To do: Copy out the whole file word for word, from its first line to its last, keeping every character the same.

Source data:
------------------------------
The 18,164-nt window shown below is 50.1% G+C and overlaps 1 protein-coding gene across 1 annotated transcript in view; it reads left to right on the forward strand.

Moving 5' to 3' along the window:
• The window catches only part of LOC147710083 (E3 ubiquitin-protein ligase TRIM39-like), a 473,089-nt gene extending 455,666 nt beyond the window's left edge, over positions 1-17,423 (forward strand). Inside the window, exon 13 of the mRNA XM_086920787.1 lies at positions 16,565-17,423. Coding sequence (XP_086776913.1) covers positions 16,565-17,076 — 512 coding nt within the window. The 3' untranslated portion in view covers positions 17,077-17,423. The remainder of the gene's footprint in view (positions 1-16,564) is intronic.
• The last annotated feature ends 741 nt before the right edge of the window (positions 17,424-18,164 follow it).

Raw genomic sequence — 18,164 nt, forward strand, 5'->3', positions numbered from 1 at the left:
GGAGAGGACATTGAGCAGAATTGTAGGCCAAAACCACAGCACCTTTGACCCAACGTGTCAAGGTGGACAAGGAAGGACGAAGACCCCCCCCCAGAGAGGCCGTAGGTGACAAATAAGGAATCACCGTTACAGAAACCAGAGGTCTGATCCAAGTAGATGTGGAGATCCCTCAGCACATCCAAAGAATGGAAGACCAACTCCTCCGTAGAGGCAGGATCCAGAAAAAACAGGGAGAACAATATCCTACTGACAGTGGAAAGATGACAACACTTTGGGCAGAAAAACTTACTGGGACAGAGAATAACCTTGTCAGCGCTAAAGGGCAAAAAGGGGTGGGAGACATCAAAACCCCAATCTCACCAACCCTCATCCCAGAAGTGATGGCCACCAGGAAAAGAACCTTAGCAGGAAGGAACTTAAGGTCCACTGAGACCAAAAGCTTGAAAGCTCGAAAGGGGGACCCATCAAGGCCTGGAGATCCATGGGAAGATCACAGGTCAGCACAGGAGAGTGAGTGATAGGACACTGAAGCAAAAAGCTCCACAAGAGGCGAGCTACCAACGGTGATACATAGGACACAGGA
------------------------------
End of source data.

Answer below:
The 18,164-nt window shown below is 50.1% G+C and overlaps 1 protein-coding gene across 1 annotated transcript in view; it reads left to right on the forward strand.

Moving 5' to 3' along the window:
• The window catches only part of LOC147710083 (E3 ubiquitin-protein ligase TRIM39-like), a 473,089-nt gene extending 455,666 nt beyond the window's left edge, over positions 1-17,423 (forward strand). Inside the window, exon 13 of the mRNA XM_086920787.1 lies at positions 16,565-17,423. Coding sequence (XP_086776913.1) covers positions 16,565-17,076 — 512 coding nt within the window. The 3' untranslated portion in view covers positions 17,077-17,423. The remainder of the gene's footprint in view (positions 1-16,564) is intronic.
• The last annotated feature ends 741 nt before the right edge of the window (positions 17,424-18,164 follow it).

Raw genomic sequence — 18,164 nt, forward strand, 5'->3', positions numbered from 1 at the left:
GGAGAGGACATTGAGCAGAATTGTAGGCCAAAACCACAGCACCTTTGACCCAACGTGTCAAGGTGGACAAGGAAGGACGAAGACCCCCCCCCAGAGAGGCCGTAGGTGACAAATAAGGAATCACCGTTACAGAAACCAGAGGTCTGATCCAAGTAGATGTGGAGATCCCTCAGCACATCCAAAGAATGGAAGACCAACTCCTCCGTAGAGGCAGGATCCAGAAAAAACAGGGAGAACAATATCCTACTGACAGTGGAAAGATGACAACACTTTGGGCAGAAAAACTTACTGGGACAGAGAATAACCTTGTCAGCGCTAAAGGGCAAAAAGGGGTGGGAGACATCAAAACCCCAATCTCACCAACCCTCATCCCAGAAGTGATGGCCACCAGGAAAAGAACCTTAGCAGGAAGGAACTTAAGGTCCACTGAGACCAAAAGCTTGAAAGCTCGAAAGGGGGACCCATCAAGGCCTGGAGATCCATGGGAAGATCACAGGTCAGCACAGGAGAGTGAGTGATAGGACACTGAAGCAAAAAGCTCCACAAGAGGCGAGCTACCAACGGTGATACATAGGACACAGGA